Prison and crime are difficult subjects which impact people in very deep and personal ways. Emotions often run high and hot when dealing with those who have caused harm to others, or who feel they have been wronged. People in prison often feel powerless and crushed by a system that does little to help them, and victims of crimes often feel angry and vengeful toward those who hurt them.
These guidelines aim to help us foster a positive community to help everyone involved by dealing with the issues in constructive ways.
We encourage you to engage with the difficult subject of incarceration openly and honestly, and to leave comments that say what you feel. But we ask you to do so within these rules:
Writers love receiving comments – they often have very little opportunity to communicate with anyone in the outside world. Even a simple "thanks for your post" goes a long way.
If you notice any comment which violates these rules, don't hesitate to let us know right away.
Transcriptions make posts more accessible to readers with visual disabilities, search engines, and can help greatly in cases of difficult handwriting or poor typewriters. These style guidelines aim to help keep transcriptions consistent and accurate.
Keep in mind that most people in prison are writing without the benefit of spell-checkers, without which most of us are hopeless. That said, respect poetic license. Fix the most obvious errors, but if there's any doubt about whether it was intentional, stay faithful to the original.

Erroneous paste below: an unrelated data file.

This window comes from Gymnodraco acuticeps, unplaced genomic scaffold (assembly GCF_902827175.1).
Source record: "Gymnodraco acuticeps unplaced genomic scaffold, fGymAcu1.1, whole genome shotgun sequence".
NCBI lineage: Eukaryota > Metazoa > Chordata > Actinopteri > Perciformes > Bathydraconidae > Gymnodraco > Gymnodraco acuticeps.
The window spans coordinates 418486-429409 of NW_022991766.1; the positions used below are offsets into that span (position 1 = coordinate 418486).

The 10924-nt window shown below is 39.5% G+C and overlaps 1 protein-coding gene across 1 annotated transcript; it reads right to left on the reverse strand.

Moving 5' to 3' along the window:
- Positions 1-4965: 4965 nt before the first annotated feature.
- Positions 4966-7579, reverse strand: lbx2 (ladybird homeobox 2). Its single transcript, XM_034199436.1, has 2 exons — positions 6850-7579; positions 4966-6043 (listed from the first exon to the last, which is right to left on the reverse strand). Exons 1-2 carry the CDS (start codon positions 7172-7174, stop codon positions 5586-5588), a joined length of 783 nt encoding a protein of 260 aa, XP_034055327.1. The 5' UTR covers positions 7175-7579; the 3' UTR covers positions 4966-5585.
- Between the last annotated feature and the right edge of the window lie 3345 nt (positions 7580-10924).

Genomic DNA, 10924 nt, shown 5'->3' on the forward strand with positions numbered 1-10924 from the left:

If line breaks in the original are obviously structured (as in a poem or song), preserve the line breaks. For regular prose and paragraphs, allow the lines to wrap within paragraphs.
Occasionally, things get smudged, or the handwriting or typewriter doesn't read as clearly as it should. Replace illegible parts within words with [?], and longer sections or whole worlds with [illegible].
Add descriptions of photos, drawings, or other imagery in brackets, for example:
[Photo of a black man in his 30's wearing a white shirt, holding a small child]
If necessary for clarity, transcribers should add any additional notes needed to help a reader make sense of a transcription as a short note in brackets. However, such notes should be kept to a minimum.
If you find a transcription that does not meet these guidelines, please boldly edit it and correct it. If you have unanswered questions about transcribing, ask us!